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Fixed Income

Sentiment Shift Fuels Lower-Rated Rally

2020 January - 3 min read

Uncovering relative value across high yield in 2020 may require looking in less obvious places.

The positive streak continues for global high yield. Risk assets are back in favor, which combined with improving sentiment and the continued search for yield has contributed to strong performance across the markets. U.S. and European high yield bonds have led the way, registering the strongest performance in recent years (13.98% and 10.74%, respectively).1 U.S. loans (8.17%) and European loans (4.38%) also ended the year in decidedly positive territory.2 In the context of a relatively healthy fundamental backdrop and low default outlook, the asset class looks to be on solid footing overall. 

With this renewed “risk-on” mentality, the bifurcation that characterized much of the last year has started to reverse. While spreads on BB assets have tightened, spreads in the lower-rated parts of the market are still relatively wide. This, combined with decent economic conditions, stable fundamentals and higher-than-expected earnings contributed to a fourth-quarter rally in select, lower-rated CCC assets that has extended into 2020. While this trend has been more pronounced in Europe—a market with less exposure to energy—it has also materialized in the U.S., where CCC bonds (5.3%) significantly outperformed BBs (1.3%) and single-Bs (2.1%) in the fourth quarter.3

All of this said, risks continue to punctuate the investment landscape—tensions in the Middle East are escalating, Brexit turbulence continues, and the U.S. faces what is sure to be a politically charged year in the run-up to November’s presidential election. Not to mention the persistent concerns around commodity prices, trade, monetary policy and economic growth. 

We can’t say with any certainty how these factors may impact high yield going forward. What we can say, based on history, is that financial markets typically don’t price risk very well. They also have a history of overreacting to headlines and a tendency to exhibit short-term pricing inefficiency during periods of dislocation or volatility. But these periods can—and often do—lead to opportunities.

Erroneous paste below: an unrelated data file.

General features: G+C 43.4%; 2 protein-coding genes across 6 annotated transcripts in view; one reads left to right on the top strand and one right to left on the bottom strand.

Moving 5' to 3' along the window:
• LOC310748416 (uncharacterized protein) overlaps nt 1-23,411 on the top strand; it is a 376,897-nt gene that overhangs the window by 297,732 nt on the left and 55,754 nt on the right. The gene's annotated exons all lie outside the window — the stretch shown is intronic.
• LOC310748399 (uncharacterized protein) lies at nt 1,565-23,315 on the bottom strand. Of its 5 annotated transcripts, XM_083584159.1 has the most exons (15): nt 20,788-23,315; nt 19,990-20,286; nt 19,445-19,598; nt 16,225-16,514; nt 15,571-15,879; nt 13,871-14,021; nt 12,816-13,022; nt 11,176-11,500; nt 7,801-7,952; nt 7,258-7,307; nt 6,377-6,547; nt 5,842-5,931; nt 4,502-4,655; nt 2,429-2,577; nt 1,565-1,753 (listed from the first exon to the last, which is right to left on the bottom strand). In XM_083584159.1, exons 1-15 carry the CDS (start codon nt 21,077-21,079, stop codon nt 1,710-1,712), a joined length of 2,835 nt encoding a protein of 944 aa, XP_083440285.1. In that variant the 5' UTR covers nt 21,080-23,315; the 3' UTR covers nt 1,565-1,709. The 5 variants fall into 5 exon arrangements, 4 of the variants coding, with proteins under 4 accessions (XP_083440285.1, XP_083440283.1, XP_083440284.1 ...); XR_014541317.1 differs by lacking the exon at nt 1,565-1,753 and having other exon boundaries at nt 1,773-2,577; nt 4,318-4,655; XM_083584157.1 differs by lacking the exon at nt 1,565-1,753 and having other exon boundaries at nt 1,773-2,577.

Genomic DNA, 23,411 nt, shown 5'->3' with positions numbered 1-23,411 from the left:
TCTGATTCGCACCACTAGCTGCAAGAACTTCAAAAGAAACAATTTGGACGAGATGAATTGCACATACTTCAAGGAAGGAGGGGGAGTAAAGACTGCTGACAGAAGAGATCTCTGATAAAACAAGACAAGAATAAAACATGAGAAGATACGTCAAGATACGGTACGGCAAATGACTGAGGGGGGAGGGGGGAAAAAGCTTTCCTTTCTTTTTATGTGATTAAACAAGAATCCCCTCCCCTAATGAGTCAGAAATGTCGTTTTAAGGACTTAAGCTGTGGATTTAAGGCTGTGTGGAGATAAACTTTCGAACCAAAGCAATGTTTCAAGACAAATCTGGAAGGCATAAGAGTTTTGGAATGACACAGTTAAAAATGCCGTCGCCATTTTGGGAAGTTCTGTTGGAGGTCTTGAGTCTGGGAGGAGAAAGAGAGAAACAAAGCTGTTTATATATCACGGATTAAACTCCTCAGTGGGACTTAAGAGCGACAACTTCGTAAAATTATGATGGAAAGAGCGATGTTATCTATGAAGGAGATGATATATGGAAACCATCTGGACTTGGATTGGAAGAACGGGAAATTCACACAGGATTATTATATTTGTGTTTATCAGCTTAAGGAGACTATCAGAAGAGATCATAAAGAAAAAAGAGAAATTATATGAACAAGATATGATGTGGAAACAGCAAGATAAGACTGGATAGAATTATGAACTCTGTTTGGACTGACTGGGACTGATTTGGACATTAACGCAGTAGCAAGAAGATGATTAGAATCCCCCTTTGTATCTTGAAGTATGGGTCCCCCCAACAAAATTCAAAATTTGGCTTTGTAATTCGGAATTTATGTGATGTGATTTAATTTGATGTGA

We’ve seen this in the loan market in particular. Increasingly dovish Fed policy contributed to material outflows from loan retail funds through much of last year. As the yield differential between bonds and loans shifted in favor of loans, an attractive—and somewhat contrarian—opportunity emerged. While the outflows have reversed in recent weeks, loans continue to offer attractive yields relative to bonds, in our view, particularly given their higher historical recovery rates—a result of being senior in the capital structure and secured by some or all of a borrower’s assets. 

Yield Comparison
(3-Year Discount Yield for Loans, Yield-to-Worst for Bonds)

Sources: Credit Suisse, ICE BAML. As of December 31, 2019.

Pricing discrepancies also exist at the sector level, and may emerge as an additional source of opportunity over the coming months. Health care, for example, is one sector that will almost certainly experience election-induced turbulence in the months ahead. But health care is a vast industry, comprising many different types of companies that produce widely different products and services. As the market reacts to headlines over the coming year, buying opportunities may very well emerge in good credits that have essentially been weighed down by headline risk.